Centre to issue norms against ‘dark patterns’ in online ads

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The Union Ministry of Consumer Affairs has decided to issue specific guidelines to control the increasing use of ‘dark patterns’ in misleading advertisements, creating false urgency, confirm-shaming, forced action, subscription traps and nagging on online platforms. What are dark patterns?
  • Dark Patterns are unethical UI/UX (user interface/user experience) interactions, designed to mislead or trick users to make them do something they don’t want to do.
  • In turn, they benefit the company or platform employing the designs.
  • By using dark patterns, digital platforms take away a user’s right to full information about the services they are using and their control over their browsing experience.
About the move:
  • The Ministry ordered to all major online platforms advising them not to engage in ‘unfair trade practices’ by incorporating ‘dark patterns’ in their online interface to manipulate consumer choice and violate consumer rights as enshrined under Section 2(9) of the Consumer Protection Act.
Section (2) permits the publication of any advertisement whether in any newspaper or otherwise, for the sale or supply at a bargain price, of goods or services that are not intended to be offered for sale or supply at the bargain price, or for a period that is, and in quantities that are, reasonable.
  • The mentioned tactics includes ‘false urgency’ which creates a sense of urgency or scarcity to pressure consumers into making a purchase or taking an action and basket sneaking, the technique to add additional products or services to the shopping cart without user consent are used widely to lure customers.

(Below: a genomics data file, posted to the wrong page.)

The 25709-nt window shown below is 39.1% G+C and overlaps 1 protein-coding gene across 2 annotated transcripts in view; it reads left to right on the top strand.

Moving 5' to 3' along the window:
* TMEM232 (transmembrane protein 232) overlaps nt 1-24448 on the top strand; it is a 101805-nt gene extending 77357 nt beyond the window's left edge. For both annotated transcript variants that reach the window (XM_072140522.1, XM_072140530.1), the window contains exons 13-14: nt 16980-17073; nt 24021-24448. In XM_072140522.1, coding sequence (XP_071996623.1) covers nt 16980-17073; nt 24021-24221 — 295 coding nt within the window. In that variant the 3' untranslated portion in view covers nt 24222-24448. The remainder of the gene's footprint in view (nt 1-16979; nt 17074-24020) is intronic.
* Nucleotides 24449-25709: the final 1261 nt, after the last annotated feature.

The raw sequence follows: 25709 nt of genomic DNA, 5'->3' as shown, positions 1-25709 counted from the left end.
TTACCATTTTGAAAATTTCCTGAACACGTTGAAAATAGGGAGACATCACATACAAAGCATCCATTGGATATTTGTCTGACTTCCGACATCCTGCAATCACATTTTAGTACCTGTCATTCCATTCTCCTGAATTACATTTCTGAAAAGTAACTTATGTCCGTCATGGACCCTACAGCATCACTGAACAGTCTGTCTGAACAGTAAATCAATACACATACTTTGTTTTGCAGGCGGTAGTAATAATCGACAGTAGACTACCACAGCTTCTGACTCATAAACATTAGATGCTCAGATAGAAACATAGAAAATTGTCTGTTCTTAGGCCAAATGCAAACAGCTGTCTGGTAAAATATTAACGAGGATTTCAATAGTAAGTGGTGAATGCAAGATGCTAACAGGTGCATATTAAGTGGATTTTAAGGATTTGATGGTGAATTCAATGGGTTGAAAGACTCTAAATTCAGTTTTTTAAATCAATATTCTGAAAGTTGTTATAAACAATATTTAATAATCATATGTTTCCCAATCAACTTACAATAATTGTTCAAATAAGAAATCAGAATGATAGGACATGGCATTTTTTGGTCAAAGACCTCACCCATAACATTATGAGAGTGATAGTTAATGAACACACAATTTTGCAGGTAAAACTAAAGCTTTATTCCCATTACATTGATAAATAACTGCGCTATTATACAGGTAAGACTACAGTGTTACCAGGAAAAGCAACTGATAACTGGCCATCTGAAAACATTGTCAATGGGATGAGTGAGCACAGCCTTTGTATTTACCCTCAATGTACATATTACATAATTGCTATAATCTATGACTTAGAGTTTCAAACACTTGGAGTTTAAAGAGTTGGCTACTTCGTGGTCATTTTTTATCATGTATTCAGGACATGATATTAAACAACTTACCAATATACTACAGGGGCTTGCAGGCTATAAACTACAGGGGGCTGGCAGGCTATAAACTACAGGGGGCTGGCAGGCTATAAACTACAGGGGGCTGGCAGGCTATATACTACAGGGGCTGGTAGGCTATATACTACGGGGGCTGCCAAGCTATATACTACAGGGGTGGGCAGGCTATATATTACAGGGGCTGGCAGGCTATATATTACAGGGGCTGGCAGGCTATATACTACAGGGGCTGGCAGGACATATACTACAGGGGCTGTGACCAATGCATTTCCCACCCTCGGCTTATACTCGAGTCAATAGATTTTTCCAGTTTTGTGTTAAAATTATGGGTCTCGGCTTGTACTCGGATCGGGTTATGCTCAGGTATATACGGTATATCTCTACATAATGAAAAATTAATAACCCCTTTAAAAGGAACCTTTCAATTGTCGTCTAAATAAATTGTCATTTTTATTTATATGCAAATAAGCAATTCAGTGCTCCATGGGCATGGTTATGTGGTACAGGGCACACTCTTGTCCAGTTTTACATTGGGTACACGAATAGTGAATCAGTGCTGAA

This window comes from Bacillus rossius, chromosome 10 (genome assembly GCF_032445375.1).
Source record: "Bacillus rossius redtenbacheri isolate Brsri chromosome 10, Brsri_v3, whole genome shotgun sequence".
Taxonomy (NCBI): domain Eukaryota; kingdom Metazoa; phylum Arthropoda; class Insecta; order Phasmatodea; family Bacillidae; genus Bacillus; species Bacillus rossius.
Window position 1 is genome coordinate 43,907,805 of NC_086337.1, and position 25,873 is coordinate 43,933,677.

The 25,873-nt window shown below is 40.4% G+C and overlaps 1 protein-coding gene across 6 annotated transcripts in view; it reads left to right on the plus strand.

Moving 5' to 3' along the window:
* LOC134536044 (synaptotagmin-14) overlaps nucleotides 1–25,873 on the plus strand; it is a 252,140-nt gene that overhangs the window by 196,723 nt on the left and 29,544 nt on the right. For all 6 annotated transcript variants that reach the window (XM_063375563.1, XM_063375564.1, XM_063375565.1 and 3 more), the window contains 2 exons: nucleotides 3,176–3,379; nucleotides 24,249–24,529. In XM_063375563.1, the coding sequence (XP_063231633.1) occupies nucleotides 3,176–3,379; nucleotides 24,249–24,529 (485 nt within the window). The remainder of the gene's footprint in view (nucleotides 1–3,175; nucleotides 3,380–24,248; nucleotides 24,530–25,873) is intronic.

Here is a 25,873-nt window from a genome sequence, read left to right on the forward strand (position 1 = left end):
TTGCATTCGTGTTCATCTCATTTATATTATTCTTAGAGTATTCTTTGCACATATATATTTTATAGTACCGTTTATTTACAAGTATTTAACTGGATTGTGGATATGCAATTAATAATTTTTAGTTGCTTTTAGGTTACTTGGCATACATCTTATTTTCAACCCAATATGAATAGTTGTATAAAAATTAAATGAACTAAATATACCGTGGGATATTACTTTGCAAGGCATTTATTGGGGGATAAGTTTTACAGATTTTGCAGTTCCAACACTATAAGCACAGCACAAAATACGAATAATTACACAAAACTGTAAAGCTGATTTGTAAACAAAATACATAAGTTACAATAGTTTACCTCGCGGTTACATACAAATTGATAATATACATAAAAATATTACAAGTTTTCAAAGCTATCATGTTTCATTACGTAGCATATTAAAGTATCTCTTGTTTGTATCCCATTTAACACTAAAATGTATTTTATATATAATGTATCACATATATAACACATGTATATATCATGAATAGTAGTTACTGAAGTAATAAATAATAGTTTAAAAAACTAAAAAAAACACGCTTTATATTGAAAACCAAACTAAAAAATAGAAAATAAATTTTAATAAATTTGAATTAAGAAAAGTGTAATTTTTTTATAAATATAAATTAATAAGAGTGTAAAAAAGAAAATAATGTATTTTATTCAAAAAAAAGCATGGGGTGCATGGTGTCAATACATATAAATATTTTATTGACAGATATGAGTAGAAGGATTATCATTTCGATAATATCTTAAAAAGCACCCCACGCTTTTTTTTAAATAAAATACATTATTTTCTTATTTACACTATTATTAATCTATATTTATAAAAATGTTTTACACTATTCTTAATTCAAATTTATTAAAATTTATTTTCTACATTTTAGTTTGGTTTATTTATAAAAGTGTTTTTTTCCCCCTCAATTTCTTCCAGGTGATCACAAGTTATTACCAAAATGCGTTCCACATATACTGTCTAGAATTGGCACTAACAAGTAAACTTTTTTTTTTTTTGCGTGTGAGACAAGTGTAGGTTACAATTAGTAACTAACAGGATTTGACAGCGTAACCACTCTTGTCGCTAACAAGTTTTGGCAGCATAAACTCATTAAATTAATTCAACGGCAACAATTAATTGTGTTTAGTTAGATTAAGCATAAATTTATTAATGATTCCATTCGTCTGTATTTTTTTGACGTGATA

• ‘Subscription traps’, the tactic that makes it easy for consumers to sign up for a service but difficult for them to cancel it, and hiding additional costs, particularly by travel and tourism websites, have also come under the Ministry’s radar.
  • The government mentioned that using ‘dark patterns’ in online interfaces unfairly exploits consumers’ interest and constitutes ‘unfair trade practice’ under the present laws.
Why dark patterns are a matter of concern?
  • Dark patterns initially, do not appear to be illegal. However, in some cases, dark patterns can be said to have been used to commit illegal acts.
  • For example, if a company uses a dark pattern to trick someone into buying something they don’t want or need, that could be considered fraud in general.
Need for a legislation:
  • Dark patterns endanger the experience of Internet users and make them more vulnerable to financial and data exploitation by Big Tech firms.
  • Dark patterns confuse users, introduce online obstacles, make simple tasks time-consuming, have users sign up for unwanted services/products, and force them to pay more money or share more personal information than they intended.
Present laws in India:
  • Currently, there is no such law to deal with dark patterns, however the Consumer protection Act of 2019, deals with the provisions of illegal and forceful acts on consumers and their rights.
  • Under the broad framework of the Consumer Protection Act, it disbands “manipulating consumer choices is an unfair trade practice.”
  • To deal with the complaints of dark patterns, Central Consumer Protection Authority (CCPA) is responsible.

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